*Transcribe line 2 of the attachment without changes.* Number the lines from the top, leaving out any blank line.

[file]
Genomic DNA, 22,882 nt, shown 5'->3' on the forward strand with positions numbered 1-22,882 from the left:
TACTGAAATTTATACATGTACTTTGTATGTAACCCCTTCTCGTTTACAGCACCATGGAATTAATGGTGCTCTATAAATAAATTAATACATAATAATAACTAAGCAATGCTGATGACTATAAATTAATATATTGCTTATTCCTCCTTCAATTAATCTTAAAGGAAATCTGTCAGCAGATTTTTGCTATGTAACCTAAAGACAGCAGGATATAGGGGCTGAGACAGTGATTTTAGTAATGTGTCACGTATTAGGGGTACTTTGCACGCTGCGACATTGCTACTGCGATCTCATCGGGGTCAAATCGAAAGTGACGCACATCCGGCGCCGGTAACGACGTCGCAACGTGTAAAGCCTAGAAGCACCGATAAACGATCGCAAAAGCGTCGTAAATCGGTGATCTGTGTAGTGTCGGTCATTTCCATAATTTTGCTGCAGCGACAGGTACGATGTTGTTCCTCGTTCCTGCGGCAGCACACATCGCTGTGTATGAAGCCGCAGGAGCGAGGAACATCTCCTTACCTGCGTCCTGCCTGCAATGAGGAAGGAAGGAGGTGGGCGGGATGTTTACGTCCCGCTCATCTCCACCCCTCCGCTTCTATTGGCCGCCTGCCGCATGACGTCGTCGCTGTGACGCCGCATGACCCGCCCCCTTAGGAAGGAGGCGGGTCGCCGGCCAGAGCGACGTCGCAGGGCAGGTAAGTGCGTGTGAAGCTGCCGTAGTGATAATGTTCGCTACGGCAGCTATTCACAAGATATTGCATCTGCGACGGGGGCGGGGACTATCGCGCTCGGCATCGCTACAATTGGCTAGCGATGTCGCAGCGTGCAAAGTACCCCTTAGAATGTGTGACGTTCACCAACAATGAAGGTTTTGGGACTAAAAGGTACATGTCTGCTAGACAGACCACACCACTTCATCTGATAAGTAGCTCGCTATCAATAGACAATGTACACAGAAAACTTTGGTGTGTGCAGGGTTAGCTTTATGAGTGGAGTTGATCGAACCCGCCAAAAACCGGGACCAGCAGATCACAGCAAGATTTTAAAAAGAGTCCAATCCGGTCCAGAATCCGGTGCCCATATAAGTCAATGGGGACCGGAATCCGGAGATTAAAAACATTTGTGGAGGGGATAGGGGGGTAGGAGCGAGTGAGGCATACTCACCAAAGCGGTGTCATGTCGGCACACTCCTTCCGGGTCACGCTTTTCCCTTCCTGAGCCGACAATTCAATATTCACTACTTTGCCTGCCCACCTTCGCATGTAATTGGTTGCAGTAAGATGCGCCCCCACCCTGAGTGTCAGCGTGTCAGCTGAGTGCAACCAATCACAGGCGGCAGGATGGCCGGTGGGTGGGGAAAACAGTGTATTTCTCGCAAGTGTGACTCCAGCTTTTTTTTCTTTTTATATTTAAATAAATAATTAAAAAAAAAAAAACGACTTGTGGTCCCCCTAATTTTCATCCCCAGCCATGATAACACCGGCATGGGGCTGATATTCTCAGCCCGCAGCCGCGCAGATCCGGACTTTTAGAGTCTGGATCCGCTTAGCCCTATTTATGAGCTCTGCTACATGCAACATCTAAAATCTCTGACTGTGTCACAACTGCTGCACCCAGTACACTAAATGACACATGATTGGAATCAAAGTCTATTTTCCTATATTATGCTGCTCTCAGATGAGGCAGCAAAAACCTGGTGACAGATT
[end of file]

TACTGAAATTTATACATGTACTTTGTATGTAACCCCTTCTCGTTTACAGCACCATGGAATTAATGGTGCTCTATAAATAAATTAATACATAATAATAACTAAGCAATGCTGATGACTATAAATTAATATATTGCTTATTCCTCCTTCAATTAATCTTAAAGGAAATCTGTCAGCAGATTTTTGCTATGTAACCTAAAGACAGCAGGATATAGGGGCTGAGACAGTGATTTTAGTAATGTGTCACGTATTAGGGGTACTTTGCACGCTGCGACATTGCTACTGCGATCTCATCGGGGTCAAATCGAAAGTGACGCACATCCGGCGCCGGTAACGACGTCGCAACGTGTAAAGCCTAGAAGCACCGATAAACGATCGCAAAAGCGTCGTAAATCGGTGATCTGTGTAGTGTCGGTCATTTCCATAATTTTGCTGCAGCGACAGGTACGATGTTGTTCCTCGTTCCTGCGGCAGCACACATCGCTGTGTATGAAGCCGCAGGAGCGAGGAACATCTCCTTACCTGCGTCCTGCCTGCAATGAGGAAGGAAGGAGGTGGGCGGGATGTTTACGTCCCGCTCATCTCCACCCCTCCGCTTCTATTGGCCGCCTGCCGCATGACGTCGTCGCTGTGACGCCGCATGACCCGCCCCCTTAGGAAGGAGGCGGGTCGCCGGCCAGAGCGACGTCGCAGGGCAGGTAAGTGCGTGTGAAGCTGCCGTAGTGATAATGTTCGCTACGGCAGCTATTCACAAGATATTGCATCTGCGACGGGGGCGGGGACTATCGCGCTCGGCATCGCTACAATTGGCTAGCGATGTCGCAGCGTGCAAAGTACCCCTTAGAATGTGTGACGTTCACCAACAATGAAGGTTTTGGGACTAAAAGGTACATGTCTGCTAGACAGACCACACCACTTCATCTGATAAGTAGCTCGCTATCAATAGACAATGTACACAGAAAACTTTGGTGTGTGCAGGGTTAGCTTTATGAGTGGAGTTGATCGAACCCGCCAAAAACCGGGACCAGCAGATCACAGCAAGATTTTAAAAAGAGTCCAATCCGGTCCAGAATCCGGTGCCCATATAAGTCAATGGGGACCGGAATCCGGAGATTAAAAACATTTGTGGAGGGGATAGGGGGGTAGGAGCGAGTGAGGCATACTCACCAAAGCGGTGTCATGTCGGCACACTCCTTCCGGGTCACGCTTTTCCCTTCCTGAGCCGACAATTCAATATTCACTACTTTGCCTGCCCACCTTCGCATGTAATTGGTTGCAGTAAGATGCGCCCCCACCCTGAGTGTCAGCGTGTCAGCTGAGTGCAACCAATCACAGGCGGCAGGATGGCCGGTGGGTGGGGAAAACAGTGTATTTCTCGCAAGTGTGACTCCAGCTTTTTTTTCTTTTTATATTTAAATAAATAATTAAAAAAAAAAAAACGACTTGTGGTCCCCCTAATTTTCATCCCCAGCCATGATAACACCGGCATGGGGCTGATATTCTCAGCCCGCAGCCGCGCAGATCCGGACTTTTAGAGTCTGGATCCGCTTAGCCCTATTTATGAGCTCTGCTACATGCAACATCTAAAATCTCTGACTGTGTCACAACTGCTGCACCCAGTACACTAAATGACACATGATTGGAATCAAAGTCTATTTTCCTATATTATGCTGCTCTCAGATGAGGCAGCAAAAACCTGGTGACAGATT